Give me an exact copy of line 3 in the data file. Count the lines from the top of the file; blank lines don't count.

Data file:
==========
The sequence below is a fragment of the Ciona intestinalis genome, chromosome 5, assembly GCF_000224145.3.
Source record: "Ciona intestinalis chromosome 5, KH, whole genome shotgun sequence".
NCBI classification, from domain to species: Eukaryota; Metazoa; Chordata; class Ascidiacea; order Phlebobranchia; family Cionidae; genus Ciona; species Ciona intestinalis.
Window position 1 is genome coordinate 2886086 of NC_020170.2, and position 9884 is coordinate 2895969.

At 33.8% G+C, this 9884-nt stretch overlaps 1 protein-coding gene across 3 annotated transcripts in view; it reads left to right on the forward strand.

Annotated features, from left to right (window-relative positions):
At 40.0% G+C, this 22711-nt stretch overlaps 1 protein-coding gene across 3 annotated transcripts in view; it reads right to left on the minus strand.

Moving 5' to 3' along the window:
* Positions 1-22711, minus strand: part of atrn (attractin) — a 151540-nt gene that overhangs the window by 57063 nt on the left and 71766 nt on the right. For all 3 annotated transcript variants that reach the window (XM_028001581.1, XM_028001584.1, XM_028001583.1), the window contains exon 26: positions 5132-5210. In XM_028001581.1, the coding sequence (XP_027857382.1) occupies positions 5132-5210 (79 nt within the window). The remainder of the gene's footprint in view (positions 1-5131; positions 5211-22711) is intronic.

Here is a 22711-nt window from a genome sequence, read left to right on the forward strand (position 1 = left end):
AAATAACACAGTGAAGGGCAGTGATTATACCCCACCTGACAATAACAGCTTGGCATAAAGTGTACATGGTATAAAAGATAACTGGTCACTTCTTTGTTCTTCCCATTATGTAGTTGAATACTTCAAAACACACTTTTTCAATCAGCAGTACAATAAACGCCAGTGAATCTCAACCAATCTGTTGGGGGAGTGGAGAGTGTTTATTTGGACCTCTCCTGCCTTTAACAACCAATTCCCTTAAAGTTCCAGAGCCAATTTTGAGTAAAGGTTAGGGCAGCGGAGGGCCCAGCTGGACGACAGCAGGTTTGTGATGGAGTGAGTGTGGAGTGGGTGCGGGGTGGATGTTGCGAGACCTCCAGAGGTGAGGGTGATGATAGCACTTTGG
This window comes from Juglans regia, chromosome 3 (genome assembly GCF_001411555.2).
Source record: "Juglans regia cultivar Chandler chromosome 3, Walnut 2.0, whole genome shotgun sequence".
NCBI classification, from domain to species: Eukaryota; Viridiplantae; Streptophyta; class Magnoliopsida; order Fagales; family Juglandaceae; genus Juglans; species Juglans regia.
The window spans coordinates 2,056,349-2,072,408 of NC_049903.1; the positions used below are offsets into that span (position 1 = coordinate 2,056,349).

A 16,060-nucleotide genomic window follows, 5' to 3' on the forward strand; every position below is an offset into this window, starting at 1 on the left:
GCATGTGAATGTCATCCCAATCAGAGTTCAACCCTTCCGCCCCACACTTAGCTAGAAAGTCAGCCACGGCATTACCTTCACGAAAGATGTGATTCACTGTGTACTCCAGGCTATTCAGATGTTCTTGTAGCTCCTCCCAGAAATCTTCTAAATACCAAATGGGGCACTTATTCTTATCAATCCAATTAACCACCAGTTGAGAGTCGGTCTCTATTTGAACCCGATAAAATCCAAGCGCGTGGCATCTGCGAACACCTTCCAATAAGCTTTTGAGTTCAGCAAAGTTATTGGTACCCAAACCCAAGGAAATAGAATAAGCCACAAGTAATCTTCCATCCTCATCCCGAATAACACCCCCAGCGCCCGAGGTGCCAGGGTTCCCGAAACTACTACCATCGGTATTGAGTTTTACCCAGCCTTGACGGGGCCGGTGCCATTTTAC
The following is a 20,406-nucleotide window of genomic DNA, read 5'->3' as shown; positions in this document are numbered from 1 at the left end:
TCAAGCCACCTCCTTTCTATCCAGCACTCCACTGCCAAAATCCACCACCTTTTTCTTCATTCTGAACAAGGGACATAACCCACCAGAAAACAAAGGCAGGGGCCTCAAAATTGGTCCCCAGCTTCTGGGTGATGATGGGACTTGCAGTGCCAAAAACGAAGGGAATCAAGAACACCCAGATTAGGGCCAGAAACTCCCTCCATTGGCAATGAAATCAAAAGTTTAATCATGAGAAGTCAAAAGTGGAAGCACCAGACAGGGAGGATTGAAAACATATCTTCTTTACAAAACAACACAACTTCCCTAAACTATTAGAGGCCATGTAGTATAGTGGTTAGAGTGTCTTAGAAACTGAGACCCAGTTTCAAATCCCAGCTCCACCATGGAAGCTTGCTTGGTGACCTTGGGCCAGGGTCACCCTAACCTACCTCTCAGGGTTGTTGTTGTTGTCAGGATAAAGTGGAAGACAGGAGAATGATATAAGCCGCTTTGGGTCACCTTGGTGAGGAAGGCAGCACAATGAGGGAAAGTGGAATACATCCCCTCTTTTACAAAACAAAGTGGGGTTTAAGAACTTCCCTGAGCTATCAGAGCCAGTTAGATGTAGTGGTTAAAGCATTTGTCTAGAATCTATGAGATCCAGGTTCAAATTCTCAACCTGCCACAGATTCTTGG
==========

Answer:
NCBI classification, from domain to species: Eukaryota; Metazoa; Chordata; class Ascidiacea; order Phlebobranchia; family Cionidae; genus Ciona; species Ciona intestinalis.